My reflections of Bridging Learning Theory, Instruction, and Technology have allowed me an opportunity to see the relevance and benefits of well-constructed lessons that facilitate best practices for all students. Prior to this class, I didn't implement instructional strategies that were reflective of various learning theories. However, this class has allowed me to understand the correlation of learning strategies to the methods and manner in which students learn. "To understand learning, we must understand how it works in the brain." (Laureate Education, Inc., 2011) Dr. Wolfe's research allowed me to understand how the brain receives and processes information.
There are lots of different learning theories that can be used to help facilitate the learning process. Educational technology can play a role in each of these Gardner's theory of Multiple Intelligences which suggests that people possess several intelligences that are used to process and apply information. The original seven learning styles include: linguistic, logical–mathematical, spatial, musical, bodily–kinesthetic, interpersonal, and intrapersonal. (Gardner, 2006)
My newly acquired knowledge will be immediately implemented as I design lessons that integrate Webquests, Virtual Field Trips, and other visual/audio modalities. This cognitive theory instructional strategy, known as Dual Coding, was discussed by Dr. Michael Orey. (Laureate Education, Inc, 2011). Dr. Orey explained how Piavio’s Dual Coding Hypothesis suggests that people remember images better than they remember text (Laureate, 2011). In addition, I plan to use concept maps as an instructional learning tool for introductions. Also, as a cognitive learning tool by engaging students in a learning environment that will allow them an opportunity to construct the maps on the Activboard. Concept maps are graphical tools used to help organize and connect information on a concept (Novak & Canas, 2008). Cross-links help us see how a concept in one domain of knowledge represented on the map is related to a concept in another domain shown on the map” (Novak, & Cañas, 2008).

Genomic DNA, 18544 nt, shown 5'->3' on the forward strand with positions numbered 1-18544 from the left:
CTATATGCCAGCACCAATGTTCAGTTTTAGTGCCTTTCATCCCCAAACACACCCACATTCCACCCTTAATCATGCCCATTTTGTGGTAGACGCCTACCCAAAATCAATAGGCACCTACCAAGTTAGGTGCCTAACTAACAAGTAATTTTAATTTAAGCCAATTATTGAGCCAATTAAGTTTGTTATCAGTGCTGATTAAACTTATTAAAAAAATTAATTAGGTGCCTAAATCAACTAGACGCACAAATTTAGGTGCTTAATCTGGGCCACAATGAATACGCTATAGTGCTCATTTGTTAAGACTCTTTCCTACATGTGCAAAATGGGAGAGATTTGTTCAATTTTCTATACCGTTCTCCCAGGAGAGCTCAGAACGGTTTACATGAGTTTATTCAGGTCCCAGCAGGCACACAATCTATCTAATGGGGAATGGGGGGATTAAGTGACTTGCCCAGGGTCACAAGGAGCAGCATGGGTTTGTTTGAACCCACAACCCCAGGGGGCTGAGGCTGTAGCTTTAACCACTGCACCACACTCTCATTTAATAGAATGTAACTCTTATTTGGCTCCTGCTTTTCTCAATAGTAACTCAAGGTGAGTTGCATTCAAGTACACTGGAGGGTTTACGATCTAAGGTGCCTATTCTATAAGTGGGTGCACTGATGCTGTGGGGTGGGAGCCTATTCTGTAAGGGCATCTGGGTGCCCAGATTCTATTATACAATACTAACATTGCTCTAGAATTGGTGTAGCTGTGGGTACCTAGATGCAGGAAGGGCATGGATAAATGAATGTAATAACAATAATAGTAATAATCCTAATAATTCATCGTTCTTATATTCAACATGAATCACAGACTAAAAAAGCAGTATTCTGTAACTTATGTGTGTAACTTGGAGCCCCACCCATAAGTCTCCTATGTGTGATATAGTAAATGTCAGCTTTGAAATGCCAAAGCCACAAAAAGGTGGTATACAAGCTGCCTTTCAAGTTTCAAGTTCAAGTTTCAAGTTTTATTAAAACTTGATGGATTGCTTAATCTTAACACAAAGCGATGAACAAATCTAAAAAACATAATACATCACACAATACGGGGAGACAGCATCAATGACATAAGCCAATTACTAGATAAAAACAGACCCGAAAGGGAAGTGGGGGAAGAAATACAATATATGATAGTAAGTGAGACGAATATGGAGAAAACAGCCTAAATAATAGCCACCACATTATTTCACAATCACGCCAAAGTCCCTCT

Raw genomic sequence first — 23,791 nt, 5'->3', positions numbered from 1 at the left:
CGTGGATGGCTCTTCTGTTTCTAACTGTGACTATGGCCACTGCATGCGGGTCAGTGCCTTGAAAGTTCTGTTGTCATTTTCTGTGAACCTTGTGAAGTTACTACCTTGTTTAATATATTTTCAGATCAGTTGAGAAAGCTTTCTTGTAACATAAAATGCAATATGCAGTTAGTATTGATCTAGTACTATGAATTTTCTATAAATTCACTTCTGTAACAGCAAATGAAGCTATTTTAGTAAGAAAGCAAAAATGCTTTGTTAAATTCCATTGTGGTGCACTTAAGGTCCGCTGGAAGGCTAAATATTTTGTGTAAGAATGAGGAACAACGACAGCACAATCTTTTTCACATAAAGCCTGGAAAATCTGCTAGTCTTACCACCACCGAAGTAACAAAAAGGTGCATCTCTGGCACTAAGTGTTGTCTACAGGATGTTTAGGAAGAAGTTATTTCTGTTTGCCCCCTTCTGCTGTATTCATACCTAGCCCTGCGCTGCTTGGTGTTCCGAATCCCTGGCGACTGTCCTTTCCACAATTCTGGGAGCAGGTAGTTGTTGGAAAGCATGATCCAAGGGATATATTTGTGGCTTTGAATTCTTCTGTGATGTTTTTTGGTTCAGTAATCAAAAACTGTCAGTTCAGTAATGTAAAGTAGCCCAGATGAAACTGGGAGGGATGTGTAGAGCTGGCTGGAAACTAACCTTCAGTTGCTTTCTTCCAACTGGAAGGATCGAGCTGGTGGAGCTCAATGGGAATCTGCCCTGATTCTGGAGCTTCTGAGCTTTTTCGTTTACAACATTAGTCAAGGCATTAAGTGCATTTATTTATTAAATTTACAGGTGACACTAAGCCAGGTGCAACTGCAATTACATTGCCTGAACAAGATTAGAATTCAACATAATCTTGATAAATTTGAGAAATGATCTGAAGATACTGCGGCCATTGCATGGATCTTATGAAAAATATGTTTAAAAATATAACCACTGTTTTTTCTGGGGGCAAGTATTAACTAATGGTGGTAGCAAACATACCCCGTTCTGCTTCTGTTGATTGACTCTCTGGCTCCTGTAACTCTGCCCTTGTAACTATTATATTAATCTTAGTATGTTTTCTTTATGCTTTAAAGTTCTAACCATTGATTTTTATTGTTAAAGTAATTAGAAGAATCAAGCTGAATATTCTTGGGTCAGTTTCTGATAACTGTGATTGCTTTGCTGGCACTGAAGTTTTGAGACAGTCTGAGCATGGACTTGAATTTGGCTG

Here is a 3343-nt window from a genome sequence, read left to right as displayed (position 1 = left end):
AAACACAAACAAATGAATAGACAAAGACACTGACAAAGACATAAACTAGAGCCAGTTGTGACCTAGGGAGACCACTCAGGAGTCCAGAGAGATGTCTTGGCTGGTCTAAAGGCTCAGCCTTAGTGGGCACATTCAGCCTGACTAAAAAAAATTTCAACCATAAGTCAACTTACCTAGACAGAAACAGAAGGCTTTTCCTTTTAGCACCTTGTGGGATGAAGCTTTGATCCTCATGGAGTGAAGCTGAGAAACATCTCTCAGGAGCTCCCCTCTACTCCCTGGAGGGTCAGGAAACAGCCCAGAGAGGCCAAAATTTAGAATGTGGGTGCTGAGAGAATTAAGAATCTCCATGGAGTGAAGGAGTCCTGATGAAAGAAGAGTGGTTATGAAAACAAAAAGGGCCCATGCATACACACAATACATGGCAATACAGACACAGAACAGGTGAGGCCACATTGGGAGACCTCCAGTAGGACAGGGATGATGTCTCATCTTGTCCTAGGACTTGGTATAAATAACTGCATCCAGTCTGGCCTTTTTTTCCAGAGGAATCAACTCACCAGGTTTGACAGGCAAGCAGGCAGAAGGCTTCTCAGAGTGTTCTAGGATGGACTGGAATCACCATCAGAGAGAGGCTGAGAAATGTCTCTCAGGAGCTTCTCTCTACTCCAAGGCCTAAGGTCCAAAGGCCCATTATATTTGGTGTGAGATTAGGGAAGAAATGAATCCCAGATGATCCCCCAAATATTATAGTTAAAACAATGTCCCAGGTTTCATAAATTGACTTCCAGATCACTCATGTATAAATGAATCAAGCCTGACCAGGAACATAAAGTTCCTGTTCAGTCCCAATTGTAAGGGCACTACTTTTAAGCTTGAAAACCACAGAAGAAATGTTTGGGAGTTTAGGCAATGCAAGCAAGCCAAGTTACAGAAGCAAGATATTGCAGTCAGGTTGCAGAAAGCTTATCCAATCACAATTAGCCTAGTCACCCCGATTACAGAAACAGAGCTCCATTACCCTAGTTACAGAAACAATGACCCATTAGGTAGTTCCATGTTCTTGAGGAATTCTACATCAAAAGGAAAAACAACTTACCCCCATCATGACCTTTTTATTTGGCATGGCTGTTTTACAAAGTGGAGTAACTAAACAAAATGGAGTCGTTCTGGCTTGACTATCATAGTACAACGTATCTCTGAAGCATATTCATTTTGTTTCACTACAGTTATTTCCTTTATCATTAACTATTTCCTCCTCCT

This course has increased my knowledge base of various learning theories and instructional strategies that will allow me to transfer knowledge through strategically-designed engaging environments that will allow students to use technology as learning tools that assist in their construction of knowledge. Exploration through social, cooperative, inquiry-based environments create an authentic learning environment that will help students acquire the skills needed to survive in this global digital era.
Laureate Education, Inc. (Producer). (2011). Program five: Cognitive learning theory [Video webcast]. Bridging learning theory, instruction and technology. Retrieved from http://laureate.ecollege.com/ec/crs/default.learn?CourseID=5700267&CPURL=laureate.ecollege.com&Survey=1&47=2594577&ClientNodeID=984650&coursenav=0&bhcp=1
Laureate Education, Inc. (Producer). (2011). Program thirteen: Technology: Instructional tool vs. learning tool [Video webcast]. Bridging learning theory, instruction and technology. Retrieved from http://laureate.ecollege.com/ec/crs/default.learn?CourseID=5700267&CPURL=laureate.ecollege.com&Survey=1&47=2594577&ClientNodeID=984650&coursenav=0&bhcp=1
Novak, J. D., & Cañas, A. J. (2008). The theory underlying concept maps and how to construct and use them, Technical Report IHMC CmapTools 2006-01 Rev 01-2008. Retrieved from the Institute for Human and Machine Cognition Web site: http://cmap.ihmc.us/Publications/ResearchPapers/TheoryUnderlyingConceptMaps.pdf